On Philanthropy: Give Kids a Chance to Give

On Philanthropy: Give Kids a Chance to Give

Many of us adults give considerable thought to how we will pass along our money to the rising generations in our families when we die. Far fewer of us also consider how we will pass along our “value assets” — our family’s unique approach to community, giving back and helping others, while we’re living.

The passing along of family values cannot take place all at once, in a few conversations towards the end of life or in a paragraph buried in a will. Rather, to be effective, it must be an ongoing and integral part of family communications from the time children are very young well into their adult years.

A couple of generations ago, young children each had a few prized toys. Today, many have far more toys and games than they could ever play with and more books than they could ever read. On every birthday, holiday or other special occasion, the amount of “stuff” continues to accumulate.

Children as young as toddlers can donate gently used toys and books to a local nonprofit serving children. Likewise, for special occasions, your child can request donations to a local charity in lieu of gifts from their peers. Encourage the child to review a few nonprofits and select one that strikes a chord. Explain how the donations will be used to help people or promote a cause. When possible, have the child take the gifts (new or used) to the charity to participate in the transfer. Parents can set an example by making the same request for their own birthday and holiday presents.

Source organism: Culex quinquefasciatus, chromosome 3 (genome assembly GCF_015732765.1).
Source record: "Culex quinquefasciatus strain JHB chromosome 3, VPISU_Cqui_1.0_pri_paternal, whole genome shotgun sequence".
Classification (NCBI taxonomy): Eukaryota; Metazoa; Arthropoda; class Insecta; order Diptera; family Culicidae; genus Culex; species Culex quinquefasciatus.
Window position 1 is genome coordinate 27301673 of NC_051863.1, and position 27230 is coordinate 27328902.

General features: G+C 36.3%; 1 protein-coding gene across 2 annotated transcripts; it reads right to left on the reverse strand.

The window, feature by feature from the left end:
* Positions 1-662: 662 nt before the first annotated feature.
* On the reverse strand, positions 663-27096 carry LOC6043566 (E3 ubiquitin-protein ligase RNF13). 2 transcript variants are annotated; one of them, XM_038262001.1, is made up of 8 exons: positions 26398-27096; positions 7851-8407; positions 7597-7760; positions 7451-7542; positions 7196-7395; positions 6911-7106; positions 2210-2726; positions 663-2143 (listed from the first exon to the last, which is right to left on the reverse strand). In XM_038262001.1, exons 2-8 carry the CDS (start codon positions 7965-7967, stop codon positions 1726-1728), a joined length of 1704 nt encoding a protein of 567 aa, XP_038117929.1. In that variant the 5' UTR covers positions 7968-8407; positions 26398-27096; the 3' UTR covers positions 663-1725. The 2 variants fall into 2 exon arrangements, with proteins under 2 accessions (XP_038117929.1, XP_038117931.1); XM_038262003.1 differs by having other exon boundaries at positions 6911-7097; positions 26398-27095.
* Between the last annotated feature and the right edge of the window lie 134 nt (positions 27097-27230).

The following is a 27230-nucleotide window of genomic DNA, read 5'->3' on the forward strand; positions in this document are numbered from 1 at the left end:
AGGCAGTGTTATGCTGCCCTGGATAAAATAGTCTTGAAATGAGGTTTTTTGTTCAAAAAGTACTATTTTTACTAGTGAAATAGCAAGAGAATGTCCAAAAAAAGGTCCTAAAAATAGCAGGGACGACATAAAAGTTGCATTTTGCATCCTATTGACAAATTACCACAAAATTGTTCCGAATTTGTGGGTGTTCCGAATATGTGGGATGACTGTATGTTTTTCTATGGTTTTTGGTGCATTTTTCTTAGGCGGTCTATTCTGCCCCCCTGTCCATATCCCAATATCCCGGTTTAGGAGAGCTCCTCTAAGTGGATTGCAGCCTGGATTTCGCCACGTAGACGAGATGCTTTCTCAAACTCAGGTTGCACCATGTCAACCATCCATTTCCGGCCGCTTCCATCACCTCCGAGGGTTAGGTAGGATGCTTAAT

When children reach the age to receive an allowance, consider the “three jars” approach: one jar for spending, another for saving and one for giving. One-third of the allowance should go into each jar. Help the child identify a personally meaningful charity to periodically receive the contents of the “giving” jar.

Children who are old enough to more actively participate can do all of the above, as well as join with older family members in a volunteer project — such as packing meals at a food pantry, tutoring younger children or engaging in a cause-related walk, run or ride. Meaningful volunteer activities can also be included as part of family vacations, especially abroad.

As children grow older, they can become more meaningfully involved in family giving decisions.

In too many families, philanthropic values and activities are unilaterally created and imposed by the older generations — with little consideration for the lens through which the younger generations see the world. This is nearly always a lost opportunity to engage in thoughtful conversations about what members of each generation value.

— Tribune News Service

Author: Tribune News Service

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